What would it look like to approach Saturn in a spaceship? One doesn't have to just imagine -- the Cassini spacecraft did just this in 2004, recording thousands of images along the way, and thousands more since entering orbit. Recently, some of these images have been digitally tweaked, cropped, and compiled into the above inspiring video which is part of a larger developing IMAX movie project named Outside In. In the last sequence, Saturn looms increasingly large on approach as cloudy Titan swoops below. With Saturn whirling around in the background, Cassini is next depicted flying over Mimas, with large Herschel Crater clearly visible. Saturn's majestic rings then take over the show as Cassini crosses Saturn's thin ring plane. Dark shadows of the ring appear on Saturn itself. Finally, the enigmatic ice-geyser moon Enceladus appears in the distance and then is approached just as the video clip ends.
It may appear to be day, but it's night. Those wondrous orange streaks may appear to be rays from the setting Sun, but they're actually thin clouds illuminated by the Moon as they quickly streaked toward the distant horizon. The thick clouds on the far left may appear to have many layers, but actually they are just a few simple clouds captured on numerous separate exposures. What is surely true, though, is that the above time lapse image sequence was taken over two hours, about two weeks ago, in Sounio, Greece. Also, those really are star trails swirling around the north star Polaris on the upper right of the image. But what about the building in the foreground? It may appear to be a famous ancient structure, but it's actually a small deserted church built only last century.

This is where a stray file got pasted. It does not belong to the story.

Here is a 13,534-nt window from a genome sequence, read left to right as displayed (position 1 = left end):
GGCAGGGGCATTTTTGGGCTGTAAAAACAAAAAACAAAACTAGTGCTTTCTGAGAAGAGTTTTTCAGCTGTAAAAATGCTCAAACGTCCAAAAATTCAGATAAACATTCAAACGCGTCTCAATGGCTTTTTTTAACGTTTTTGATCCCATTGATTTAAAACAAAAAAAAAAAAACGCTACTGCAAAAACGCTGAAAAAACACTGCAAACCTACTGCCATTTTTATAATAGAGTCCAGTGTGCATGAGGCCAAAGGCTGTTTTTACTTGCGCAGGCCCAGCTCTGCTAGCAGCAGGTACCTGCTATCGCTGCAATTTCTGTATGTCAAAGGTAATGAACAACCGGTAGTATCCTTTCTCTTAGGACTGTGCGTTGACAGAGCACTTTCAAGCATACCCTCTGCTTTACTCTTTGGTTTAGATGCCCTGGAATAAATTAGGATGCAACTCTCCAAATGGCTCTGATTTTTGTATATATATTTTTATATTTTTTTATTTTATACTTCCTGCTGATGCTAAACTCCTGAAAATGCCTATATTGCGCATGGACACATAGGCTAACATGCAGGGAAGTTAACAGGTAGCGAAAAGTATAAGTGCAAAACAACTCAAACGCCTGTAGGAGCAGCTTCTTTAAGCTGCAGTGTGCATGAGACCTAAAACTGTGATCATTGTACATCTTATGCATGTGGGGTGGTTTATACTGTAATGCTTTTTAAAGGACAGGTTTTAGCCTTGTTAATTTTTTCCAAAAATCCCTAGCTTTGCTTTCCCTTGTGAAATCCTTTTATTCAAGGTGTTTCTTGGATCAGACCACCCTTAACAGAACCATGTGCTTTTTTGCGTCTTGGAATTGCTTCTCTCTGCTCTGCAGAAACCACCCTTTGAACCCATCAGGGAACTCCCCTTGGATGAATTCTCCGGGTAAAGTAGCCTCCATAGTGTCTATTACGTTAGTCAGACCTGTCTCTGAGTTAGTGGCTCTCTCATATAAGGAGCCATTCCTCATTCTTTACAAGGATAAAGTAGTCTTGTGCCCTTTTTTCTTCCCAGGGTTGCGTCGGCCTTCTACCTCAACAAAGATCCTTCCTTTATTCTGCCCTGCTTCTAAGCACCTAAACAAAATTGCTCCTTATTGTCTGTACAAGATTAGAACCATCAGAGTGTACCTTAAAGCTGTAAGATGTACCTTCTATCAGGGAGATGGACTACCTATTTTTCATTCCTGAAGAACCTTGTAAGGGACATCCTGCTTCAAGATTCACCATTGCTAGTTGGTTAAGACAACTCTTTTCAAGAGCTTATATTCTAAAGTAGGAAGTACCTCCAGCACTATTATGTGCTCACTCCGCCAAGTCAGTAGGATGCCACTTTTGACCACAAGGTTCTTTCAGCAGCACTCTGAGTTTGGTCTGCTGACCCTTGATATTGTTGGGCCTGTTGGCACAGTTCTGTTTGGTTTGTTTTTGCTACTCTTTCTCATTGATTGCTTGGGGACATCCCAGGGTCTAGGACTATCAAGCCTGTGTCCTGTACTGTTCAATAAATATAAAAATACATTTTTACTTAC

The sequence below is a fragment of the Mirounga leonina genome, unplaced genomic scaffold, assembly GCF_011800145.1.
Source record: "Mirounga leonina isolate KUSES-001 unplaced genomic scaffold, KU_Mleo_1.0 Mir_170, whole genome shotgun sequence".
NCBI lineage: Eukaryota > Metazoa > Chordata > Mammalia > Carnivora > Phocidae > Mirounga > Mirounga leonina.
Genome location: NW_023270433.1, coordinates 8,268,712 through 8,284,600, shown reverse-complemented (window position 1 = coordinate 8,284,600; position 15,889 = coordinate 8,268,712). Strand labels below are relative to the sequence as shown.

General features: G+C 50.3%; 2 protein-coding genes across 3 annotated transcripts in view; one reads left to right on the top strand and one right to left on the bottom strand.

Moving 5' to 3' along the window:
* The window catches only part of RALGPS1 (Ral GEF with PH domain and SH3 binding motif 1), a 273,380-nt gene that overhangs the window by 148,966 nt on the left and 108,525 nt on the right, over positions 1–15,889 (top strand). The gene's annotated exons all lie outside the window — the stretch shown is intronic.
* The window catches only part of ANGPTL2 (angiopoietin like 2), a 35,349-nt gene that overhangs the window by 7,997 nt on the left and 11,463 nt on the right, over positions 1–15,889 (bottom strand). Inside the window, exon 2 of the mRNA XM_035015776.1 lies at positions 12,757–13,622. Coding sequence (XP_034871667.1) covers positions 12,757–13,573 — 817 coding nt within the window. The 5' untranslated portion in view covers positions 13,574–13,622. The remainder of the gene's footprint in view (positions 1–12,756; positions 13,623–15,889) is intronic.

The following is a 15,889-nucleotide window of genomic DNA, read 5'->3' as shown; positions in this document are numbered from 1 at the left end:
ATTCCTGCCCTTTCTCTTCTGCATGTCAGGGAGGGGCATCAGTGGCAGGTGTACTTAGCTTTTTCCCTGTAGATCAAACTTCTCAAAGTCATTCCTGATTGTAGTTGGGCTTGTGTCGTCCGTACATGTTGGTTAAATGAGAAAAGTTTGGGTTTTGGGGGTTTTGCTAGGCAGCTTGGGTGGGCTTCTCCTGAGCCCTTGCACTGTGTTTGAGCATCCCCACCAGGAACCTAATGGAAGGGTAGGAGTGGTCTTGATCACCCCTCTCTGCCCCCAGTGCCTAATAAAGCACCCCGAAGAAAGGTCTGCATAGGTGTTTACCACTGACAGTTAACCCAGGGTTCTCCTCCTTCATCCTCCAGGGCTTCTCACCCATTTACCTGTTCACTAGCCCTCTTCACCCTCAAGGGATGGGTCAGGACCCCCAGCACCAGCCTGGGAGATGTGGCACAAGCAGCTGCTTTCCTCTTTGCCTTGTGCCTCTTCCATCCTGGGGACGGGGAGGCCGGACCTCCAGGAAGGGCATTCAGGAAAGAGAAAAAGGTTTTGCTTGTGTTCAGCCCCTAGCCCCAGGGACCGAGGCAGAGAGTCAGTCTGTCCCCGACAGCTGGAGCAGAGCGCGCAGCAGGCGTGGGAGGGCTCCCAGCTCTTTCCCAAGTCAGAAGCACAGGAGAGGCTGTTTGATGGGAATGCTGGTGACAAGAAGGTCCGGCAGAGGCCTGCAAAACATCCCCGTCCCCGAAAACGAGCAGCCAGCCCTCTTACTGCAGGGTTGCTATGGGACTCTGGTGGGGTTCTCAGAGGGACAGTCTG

What's happened to our Sun? It was sporting a spectacular -- but not very unusual -- solar prominence. A solar prominence is a cloud of solar gas held above the Sun's surface by the Sun's magnetic field. In 2004, NASA's Sun-orbiting SOHO spacecraft imaged an impressively large prominence hovering over the surface, pictured above. The Earth would easily fit under the hovering curtain of hot gas. A quiescent prominence typically lasts about a month, and may erupt in a Coronal Mass Ejection (CME) expelling hot gas into the Solar System. Although somehow related to the Sun's changing magnetic field, the energy mechanism that creates and sustains a Solar prominence is still a topic of research.
Hiding near the Sun, a slender crescent Moon is a difficult but rewarding sight. Look to the right (scroll right) and you can spot one in this twilight panorama across the Bosporus Strait and along the skyline of the historic city of Istanbul. Recorded on March 8, the Moon is a mere 22 hours young. A thin, curved edge of the Moon's illuminated surface is just visible poised in the western sky at sunset above the walls of Topkapi Palace. The palace was built in the reign of Ottoman Sultan Mehmed II, the 15th century conquerer of the city that was then Constantinople, capital of the Byzantine Empire. The well-lit domed building immediately to the left of the palace is Ayasofya (Hagia Sophia), a famous example of Byzantine architecture, now a museum. Still farther to the left is the Sultan Ahmed Mosque
Distorted galaxy NGC 2442 can be found in the southern constellation of the flying fish, (Piscis) Volans. Located about 50 million light-years away, the galaxy's two spiral arms extending from a pronounced central bar give it an ominous hook-shaped appearance. This striking color image also shows obscuring dust lanes, young blue star clusters and reddish star forming regions surrounding a core of yellowish light from an older population of stars. But the star forming regions seem more concentrated along the drawn-out northern (top) spiral arm. The distorted structure is likely the result of a close encounter with a smaller galaxy located just outside this telescopic field of view. The picture spans about 1/6 of a degree, or 150,000 light years at the estimated distance of NGC 2442.